While insurrections were happening throughout the countryside and the independence movement was in full swing, Gertrudis worked as she normally did to maintain the family business, but felt she needed to contribute more to what was unfolding around her to ensure that the ideas she had believed in and read so much about would crystallize and bear fruit. She then became involved in the messenger network between Pátzcuaro and Tacámbaro, two rebel strongholds, helping ferret communications back and forth between military commands. In January of 1811, both her husband and her son were killed at the Battle of Calderón Bridge, when 6,000 royalist soldiers defeated the rebel forces that numbered close to 100,000. Distraught but determined, Gertrudis continued to help in the war effort, in secret, and continued with her messenger network which she had strengthened and which had grown in scope. Seeking a more active role in what was later an all-out war, rebel commanders thought it best to send Gertrudis Bocanegra to fight in the guerrilla uprising in Pátzcuaro. While en route to the battle, Gertrudis was captured by the royalists and taken prisoner. This was early 1817. She was repeatedly tortured in hopes that she would reveal the names of her co-conspirators. After months of captivity Gertrudis did not relent and her comrades were safe. Because she would not talk, the Spanish authorities found her guilty of treason and condemned Gertrudis to death. On October 11, 1817, Gertrudis Bocanegra faced a firing squad while being tied to a tree in the small plaza that now bears her name. Before she was about to be shot, she violently cursed all involved with her capture, imprisonment, torture and execution, and issued them a warning that they were on the wrong side of history. In the end, Gertrudis Bocanegra was proven right.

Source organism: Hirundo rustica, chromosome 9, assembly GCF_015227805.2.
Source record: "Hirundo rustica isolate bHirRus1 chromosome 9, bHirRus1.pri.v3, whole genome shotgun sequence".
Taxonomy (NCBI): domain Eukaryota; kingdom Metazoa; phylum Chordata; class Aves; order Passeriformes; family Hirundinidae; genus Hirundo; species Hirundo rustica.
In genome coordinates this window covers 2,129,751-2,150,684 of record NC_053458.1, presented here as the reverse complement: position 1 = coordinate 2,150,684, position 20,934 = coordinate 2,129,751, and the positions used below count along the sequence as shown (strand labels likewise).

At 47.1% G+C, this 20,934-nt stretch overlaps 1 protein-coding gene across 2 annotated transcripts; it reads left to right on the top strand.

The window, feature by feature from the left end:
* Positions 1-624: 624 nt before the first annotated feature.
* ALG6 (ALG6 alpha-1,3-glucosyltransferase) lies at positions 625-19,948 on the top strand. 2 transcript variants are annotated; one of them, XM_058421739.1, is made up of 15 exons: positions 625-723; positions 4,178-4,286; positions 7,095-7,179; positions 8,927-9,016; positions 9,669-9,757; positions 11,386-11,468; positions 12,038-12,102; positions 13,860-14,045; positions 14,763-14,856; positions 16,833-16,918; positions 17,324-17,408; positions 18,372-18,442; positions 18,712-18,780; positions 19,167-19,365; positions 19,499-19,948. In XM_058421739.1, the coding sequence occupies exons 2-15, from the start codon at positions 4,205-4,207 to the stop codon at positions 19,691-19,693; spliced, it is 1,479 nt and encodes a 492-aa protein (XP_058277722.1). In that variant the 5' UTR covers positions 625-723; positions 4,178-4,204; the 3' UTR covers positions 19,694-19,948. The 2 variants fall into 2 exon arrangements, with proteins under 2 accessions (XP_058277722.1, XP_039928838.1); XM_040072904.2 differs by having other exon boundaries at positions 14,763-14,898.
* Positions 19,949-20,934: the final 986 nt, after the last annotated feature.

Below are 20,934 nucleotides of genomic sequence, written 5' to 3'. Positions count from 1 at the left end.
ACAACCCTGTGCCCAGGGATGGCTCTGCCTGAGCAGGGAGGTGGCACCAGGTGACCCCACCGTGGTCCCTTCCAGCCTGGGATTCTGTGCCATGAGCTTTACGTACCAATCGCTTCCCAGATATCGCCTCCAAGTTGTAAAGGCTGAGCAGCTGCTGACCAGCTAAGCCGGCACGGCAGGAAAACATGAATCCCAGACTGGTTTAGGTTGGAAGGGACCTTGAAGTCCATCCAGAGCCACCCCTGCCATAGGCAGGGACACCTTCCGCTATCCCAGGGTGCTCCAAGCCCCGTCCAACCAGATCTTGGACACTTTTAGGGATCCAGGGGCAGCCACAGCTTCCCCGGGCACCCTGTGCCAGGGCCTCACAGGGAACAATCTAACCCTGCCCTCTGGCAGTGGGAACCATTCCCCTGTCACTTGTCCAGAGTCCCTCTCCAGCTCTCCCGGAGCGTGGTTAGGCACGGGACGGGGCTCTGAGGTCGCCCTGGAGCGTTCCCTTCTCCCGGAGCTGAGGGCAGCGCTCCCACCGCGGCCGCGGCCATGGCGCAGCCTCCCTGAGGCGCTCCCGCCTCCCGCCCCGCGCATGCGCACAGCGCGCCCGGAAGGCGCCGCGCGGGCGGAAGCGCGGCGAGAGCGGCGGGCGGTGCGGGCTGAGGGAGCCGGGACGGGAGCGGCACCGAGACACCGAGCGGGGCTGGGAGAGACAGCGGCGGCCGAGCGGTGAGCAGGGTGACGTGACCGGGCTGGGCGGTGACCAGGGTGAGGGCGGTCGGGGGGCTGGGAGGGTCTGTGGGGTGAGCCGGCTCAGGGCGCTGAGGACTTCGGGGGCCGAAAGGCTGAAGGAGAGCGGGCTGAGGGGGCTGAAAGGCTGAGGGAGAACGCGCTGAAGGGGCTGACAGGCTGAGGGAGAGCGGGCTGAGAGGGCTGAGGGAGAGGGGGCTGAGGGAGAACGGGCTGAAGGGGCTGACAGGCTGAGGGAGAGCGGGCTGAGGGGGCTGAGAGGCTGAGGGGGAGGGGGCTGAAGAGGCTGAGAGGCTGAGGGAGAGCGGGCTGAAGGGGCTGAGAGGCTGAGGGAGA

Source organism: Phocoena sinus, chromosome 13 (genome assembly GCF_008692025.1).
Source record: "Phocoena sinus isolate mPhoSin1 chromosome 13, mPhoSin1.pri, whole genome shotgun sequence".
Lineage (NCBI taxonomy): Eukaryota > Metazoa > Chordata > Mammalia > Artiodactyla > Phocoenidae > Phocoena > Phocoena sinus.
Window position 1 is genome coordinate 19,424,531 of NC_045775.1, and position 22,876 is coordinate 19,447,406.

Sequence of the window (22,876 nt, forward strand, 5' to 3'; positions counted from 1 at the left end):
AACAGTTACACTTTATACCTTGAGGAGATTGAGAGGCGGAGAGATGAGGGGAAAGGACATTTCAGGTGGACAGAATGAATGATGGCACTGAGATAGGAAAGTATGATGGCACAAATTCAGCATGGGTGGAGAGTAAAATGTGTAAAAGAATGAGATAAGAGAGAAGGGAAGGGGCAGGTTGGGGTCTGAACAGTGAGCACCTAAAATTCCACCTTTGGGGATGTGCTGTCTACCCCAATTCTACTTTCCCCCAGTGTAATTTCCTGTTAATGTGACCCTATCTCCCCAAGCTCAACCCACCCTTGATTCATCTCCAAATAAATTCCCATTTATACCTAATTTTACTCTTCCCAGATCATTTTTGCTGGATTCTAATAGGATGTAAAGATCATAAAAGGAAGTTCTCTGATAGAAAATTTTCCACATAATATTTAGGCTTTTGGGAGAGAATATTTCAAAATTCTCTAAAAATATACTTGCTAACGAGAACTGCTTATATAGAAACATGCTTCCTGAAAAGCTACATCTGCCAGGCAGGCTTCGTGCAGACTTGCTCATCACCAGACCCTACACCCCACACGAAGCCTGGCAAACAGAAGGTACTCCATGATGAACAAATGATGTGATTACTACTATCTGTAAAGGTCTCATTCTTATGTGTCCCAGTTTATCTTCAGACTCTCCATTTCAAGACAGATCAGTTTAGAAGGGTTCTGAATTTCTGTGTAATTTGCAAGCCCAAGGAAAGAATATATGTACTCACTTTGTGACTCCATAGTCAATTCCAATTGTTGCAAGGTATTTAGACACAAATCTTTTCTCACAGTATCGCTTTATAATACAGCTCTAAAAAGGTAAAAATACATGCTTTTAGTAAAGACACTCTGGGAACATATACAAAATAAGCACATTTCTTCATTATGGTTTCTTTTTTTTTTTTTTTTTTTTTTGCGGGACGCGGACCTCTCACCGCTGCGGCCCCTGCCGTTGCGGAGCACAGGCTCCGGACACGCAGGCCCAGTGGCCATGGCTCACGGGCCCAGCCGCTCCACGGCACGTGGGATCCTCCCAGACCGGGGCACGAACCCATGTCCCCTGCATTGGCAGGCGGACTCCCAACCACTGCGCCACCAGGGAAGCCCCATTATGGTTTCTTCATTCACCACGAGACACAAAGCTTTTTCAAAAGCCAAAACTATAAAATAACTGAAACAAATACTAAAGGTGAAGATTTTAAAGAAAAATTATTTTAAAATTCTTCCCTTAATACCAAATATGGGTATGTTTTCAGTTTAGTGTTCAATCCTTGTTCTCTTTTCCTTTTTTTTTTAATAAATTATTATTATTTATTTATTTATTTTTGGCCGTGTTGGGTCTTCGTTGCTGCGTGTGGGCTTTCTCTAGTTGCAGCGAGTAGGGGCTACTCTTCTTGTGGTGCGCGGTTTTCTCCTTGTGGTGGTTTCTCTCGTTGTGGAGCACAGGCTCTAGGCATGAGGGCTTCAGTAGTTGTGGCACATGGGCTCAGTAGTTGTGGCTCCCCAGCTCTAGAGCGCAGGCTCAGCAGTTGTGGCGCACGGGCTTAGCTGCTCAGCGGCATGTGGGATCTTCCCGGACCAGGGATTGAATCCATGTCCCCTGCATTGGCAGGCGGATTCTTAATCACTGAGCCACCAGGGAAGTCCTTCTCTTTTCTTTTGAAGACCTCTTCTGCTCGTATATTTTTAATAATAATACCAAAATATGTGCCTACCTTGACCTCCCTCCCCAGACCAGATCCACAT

REFERENCES: Various online sources.